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>I was taught and always used red and blue but in my new school we
teachmagenta, cyan and yellow. It is new to me, b ut not to the most of the
other teachers in my dept.
**It's a product of commercial printing and computer graphics. You'll catch
on. I've always found that if I sit down and just "play" with it I pick up
information that helps me to teach my students. Can you develop a mentor in
your department that you can discuss stuff like this with?
However the junior high teaches red, yellow, blue primaries but are
beginning to include the other way as well. I find the inconsistancy to be
**I would think it would confuse the non-elective students. It's hard enough
to get kids to remember terminology, especially in an exploratory format
with a short term.
For example, one teacher teaches that there are 5 secondary colors. Is this
**Sounds invented for some private purpose...like psuedo academic persona.
If you are interested, here is the break down she uses...I
>Primary: Magenta, Cyan, Yellow
**Primary means first or prime indicating those colors which cannot be mixed
from two other colors. I would like to see her mix red and blue. Is she
attaching a prioritized rating to the terms? This does not compute!
>Secondary: Red, Blue, Orange, Green, Purple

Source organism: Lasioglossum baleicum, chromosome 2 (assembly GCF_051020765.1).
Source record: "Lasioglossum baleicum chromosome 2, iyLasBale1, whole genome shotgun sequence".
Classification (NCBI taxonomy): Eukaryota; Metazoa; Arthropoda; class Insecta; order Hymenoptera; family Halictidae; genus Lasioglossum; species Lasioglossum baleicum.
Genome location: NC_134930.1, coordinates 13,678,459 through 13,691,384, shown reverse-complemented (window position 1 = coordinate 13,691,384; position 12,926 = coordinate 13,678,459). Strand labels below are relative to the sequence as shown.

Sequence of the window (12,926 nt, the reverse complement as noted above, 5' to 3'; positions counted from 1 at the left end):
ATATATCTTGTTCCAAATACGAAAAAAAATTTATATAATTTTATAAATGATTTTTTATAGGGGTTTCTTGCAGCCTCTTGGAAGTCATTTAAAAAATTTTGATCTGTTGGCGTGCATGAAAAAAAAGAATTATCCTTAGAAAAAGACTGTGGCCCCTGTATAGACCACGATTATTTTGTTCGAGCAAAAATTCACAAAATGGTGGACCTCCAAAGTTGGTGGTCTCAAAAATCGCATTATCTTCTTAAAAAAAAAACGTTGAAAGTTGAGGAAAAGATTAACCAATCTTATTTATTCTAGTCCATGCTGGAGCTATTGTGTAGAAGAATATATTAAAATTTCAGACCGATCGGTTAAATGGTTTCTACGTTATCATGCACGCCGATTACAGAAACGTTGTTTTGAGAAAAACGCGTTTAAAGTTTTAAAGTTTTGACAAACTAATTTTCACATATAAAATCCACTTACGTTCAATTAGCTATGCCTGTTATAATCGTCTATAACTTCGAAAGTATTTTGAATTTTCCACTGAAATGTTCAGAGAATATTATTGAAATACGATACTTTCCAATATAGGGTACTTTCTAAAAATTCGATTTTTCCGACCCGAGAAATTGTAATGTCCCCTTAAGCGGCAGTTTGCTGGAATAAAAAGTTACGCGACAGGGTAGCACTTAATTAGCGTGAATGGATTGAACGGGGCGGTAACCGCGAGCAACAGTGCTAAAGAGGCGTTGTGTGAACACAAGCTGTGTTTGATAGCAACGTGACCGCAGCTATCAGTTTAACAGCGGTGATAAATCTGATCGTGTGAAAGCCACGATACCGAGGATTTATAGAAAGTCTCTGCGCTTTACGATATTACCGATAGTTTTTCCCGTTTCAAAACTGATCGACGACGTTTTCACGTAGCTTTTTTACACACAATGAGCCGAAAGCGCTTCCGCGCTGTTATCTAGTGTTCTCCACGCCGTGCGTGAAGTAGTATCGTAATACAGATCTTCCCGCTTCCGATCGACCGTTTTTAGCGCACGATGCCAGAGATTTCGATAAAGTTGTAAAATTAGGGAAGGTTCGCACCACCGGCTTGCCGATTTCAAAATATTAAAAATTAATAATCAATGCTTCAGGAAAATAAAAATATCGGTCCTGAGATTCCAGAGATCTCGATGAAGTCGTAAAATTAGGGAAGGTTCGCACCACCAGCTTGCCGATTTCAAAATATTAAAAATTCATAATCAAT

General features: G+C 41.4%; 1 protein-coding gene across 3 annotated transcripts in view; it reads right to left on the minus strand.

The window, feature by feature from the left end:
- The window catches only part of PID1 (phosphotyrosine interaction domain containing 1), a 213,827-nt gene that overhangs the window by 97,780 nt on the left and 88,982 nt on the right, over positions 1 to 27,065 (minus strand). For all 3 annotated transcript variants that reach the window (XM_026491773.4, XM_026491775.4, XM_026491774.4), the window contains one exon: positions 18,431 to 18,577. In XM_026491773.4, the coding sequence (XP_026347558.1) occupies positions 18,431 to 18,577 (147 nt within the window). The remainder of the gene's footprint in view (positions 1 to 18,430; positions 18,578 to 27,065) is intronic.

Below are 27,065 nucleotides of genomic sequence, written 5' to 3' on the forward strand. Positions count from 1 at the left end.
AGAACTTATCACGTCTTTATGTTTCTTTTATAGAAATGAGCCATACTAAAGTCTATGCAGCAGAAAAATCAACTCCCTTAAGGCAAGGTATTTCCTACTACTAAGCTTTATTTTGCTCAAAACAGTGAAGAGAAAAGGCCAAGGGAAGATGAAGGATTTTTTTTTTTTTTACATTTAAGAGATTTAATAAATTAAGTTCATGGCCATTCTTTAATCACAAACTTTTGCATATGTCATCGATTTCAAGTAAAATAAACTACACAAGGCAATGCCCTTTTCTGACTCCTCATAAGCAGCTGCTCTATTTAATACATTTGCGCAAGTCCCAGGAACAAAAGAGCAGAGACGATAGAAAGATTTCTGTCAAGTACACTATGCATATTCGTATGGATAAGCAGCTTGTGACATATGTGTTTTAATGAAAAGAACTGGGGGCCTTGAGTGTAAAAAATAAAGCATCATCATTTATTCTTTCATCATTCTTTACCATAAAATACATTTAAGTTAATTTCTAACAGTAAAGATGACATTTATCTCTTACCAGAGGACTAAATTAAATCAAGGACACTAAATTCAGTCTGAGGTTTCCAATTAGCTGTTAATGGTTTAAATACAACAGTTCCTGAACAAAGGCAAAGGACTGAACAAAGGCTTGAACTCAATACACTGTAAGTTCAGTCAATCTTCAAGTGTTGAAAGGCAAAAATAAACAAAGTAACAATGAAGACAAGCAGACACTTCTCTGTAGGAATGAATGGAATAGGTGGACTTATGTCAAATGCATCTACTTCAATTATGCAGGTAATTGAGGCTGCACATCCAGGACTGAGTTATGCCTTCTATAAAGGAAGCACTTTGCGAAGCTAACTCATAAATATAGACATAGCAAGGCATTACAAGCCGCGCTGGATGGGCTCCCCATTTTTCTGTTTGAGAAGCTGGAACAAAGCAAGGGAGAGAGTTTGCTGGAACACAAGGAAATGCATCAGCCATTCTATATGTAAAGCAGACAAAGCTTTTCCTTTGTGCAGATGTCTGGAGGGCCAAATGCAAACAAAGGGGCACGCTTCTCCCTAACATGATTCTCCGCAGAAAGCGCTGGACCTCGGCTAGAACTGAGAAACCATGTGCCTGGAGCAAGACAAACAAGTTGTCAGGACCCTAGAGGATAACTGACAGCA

**Wouldn't that be violet?
>Tertiary/Intermediate: blue-violet, and I dont know how many others in
**Tertiary is from the Latin term for three. I teach the students that the
tertiary colors are always listed on the color wheel with the primary color
listed first and hyphenated with the secondary color after. I also teach
them that the Tertiary colors are made by mixing a primary with a secondary
color and are in between one of each on the color wheel. This helps them to
understand it and remember it.
Good luck. I'd suggest not using this teacher as a role model unless I'm
totally out of the loop and someone else can enlighten us as to the system
being used. I'm going to guess that you are a younger teacher and this is a
more experienced teacher and it's difficult to discuss with them. Is that
right? Avoid attacking, but don't be afraid of asking questions of this
teacher in order to learn. If they mix it up with to much mumbo jumbo, you
know it's insecurity teaching. Linda K.
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